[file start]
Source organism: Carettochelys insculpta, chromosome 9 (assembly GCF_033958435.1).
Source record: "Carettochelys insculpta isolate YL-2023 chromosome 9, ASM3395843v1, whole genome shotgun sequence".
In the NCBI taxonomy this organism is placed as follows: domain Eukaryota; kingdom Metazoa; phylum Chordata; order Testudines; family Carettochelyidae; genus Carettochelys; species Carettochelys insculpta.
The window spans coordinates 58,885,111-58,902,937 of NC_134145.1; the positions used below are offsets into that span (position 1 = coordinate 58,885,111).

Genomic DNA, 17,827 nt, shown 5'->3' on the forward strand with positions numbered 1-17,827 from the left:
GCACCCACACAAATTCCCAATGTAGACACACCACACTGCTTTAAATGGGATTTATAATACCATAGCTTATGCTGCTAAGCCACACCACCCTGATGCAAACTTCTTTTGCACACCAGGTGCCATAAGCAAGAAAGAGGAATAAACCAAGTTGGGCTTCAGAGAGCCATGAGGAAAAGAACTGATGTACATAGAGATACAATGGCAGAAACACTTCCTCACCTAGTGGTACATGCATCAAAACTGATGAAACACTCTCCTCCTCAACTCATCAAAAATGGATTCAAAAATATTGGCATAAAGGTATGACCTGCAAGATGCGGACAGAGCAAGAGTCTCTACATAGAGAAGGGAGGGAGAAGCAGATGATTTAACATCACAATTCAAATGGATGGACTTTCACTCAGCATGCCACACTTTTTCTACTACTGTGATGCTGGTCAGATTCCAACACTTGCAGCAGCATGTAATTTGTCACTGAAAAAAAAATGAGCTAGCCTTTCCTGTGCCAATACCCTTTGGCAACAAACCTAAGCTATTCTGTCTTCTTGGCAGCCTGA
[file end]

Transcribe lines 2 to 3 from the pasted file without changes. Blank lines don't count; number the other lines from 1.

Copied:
Source record: "Carettochelys insculpta isolate YL-2023 chromosome 9, ASM3395843v1, whole genome shotgun sequence".
In the NCBI taxonomy this organism is placed as follows: domain Eukaryota; kingdom Metazoa; phylum Chordata; order Testudines; family Carettochelyidae; genus Carettochelys; species Carettochelys insculpta.